Why don’t consumers trust gene edited foods?
A new study from Iowa State University has attempted to delve into the reasons consumers don’t trust gene-edited products as the technology moves ever further into the mainstream.
The Iowa State study is reportedly the first of its kind
Through CRISPR and other gene editing technologies, researchers and developers are poised to bring dozens – if not hundreds – of new products to grocery stores: mushrooms with longer shelf lives, drought-resistant corn and bananas impervious to a fungus threatening the global supply. A few, including a soybean variety that produces a healthier cooking oil, are already being sold commercially in the US.
Advocates say gene editing is faster and more precise than traditional crop breeding methods. It can address rapidly evolving challenges to produce food and benefit consumers. Critics argue this new technology could create unintended consequences and that government agencies must address the shortcomings of current regulation.
Given the backlash over transgenic engineering for genetically modified organisms (GMOs), there’s a lot of speculation over whether the public will accept gene-edited foods, even though the process to create them is different.
A new study from Iowa State University is reportedly the first to gauge public acceptance of gene-edited foods using a nationally representative sample of 2,000 US residents. The researchers surveyed participants to understand if they would eat or actively avoid gene-edited foods, and to understand the factors that shape their decisions. The researchers plan to repeat the survey every two years for the next decade to track how public attitudes on gene-edited foods will shift as more products come onto the market.
“Right now, there are a lot of people in the middle. They have not fully made up their mind about gene-edited foods, but as they learn more about the technologies and products, they will likely move to one side of the issue. I think it will depend on their consumer experience — what kind of messaging they trust and who sends it, as well as what products they encounter,” said Senior Research Fellow Christopher Cummings.
Social factors drive decisions
The researchers found a person’s likelihood of eating or avoiding gene-edited foods is primarily driven by their social values and how much they trust government, industry and environmental groups.
“Food industry experts tend to have the mindset that people make decisions about food based on the cost, appearance, taste and nutritional content. But our study shows that when you have a new technology that people are not familiar with, other factors play a much bigger role, especially people’s social and ethical values, and whether they trust government and industry to protect them,” said Peters.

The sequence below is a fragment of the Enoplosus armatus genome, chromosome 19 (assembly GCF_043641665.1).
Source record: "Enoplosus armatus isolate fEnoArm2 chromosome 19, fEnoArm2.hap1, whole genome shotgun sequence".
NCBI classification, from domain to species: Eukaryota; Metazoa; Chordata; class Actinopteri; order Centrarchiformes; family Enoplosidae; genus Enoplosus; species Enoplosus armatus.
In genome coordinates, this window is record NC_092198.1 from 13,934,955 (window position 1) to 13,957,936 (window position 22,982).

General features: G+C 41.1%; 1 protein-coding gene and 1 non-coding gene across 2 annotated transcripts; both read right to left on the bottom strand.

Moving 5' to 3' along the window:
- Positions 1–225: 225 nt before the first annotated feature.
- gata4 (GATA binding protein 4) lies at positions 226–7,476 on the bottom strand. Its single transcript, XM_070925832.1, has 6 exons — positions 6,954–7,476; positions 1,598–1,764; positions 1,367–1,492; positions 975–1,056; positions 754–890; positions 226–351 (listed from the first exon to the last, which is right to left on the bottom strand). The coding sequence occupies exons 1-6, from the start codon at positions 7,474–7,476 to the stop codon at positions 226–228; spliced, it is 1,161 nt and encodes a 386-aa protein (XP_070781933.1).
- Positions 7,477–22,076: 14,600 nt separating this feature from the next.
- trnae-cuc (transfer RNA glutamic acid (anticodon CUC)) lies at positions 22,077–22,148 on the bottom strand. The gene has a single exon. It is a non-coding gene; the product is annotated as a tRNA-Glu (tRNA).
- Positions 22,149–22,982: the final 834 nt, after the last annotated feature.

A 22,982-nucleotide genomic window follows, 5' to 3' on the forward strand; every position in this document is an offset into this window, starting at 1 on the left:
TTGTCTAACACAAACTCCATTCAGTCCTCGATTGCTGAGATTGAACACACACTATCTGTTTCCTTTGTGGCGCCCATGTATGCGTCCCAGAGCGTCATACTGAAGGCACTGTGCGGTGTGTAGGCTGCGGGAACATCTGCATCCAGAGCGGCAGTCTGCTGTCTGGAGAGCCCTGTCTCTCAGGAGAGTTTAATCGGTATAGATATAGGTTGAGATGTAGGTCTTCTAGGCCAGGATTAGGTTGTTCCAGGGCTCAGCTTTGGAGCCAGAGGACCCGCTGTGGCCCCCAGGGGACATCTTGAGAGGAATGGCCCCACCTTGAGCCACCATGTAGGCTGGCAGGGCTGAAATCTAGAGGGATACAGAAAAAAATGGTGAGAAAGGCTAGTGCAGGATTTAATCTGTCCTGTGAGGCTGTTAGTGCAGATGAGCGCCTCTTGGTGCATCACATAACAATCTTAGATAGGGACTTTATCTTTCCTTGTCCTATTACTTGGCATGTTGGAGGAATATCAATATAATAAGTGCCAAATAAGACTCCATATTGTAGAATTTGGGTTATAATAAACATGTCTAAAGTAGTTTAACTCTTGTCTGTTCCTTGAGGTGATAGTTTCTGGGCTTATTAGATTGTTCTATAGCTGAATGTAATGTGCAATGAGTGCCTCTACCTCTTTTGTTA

The study reveals people who are more willing to eat raw or processed gene-edited foods generally view science and technology as a primary means to solve society’s problems. They place a high level of trust in government food regulators and the agriculture biotechnology industry and generally do not have strong beliefs about how food should be produced. They also tend to be younger (Generation Z and millennials under 30 years of age) with higher levels of education and household incomes.
By contrast, the people who are more likely to avoid eating raw or processed gene-edited foods are more sceptical of science and technology. They place greater value on the way their food is produced, saying ethics play an important role, and rely more on their own personal beliefs or environmental groups rather than government and industry. People in this group also tend to have lower incomes and be more religious, older and female.
Around 60 percent of the women in the survey said they would be unwilling to eat and purposely avoid gene-edited foods.
“We want to work with government regulators, environmental groups, consumer groups and the food industry to come to some common framework that doesn’t stifle innovation but still gives consumers the right to know how their food is made,” said Peters.
In another study expected to be published this year, Peters and Cummings found 75 percent of the American public agree there should be a federal labelling law for gene-edited foods, regardless of whether or not they plan on buying or avoiding them.
“The worry is that if more of these gene-edited foods move onto the marketplace and consumers don’t know, there will be a backlash when they find out,” said Peters. “Ag biotech companies who support voluntary labels want other companies to follow suit. The hope is that labels will improve transparency and instil trust among consumers, avoiding any potential backlash or opposition to the technology.”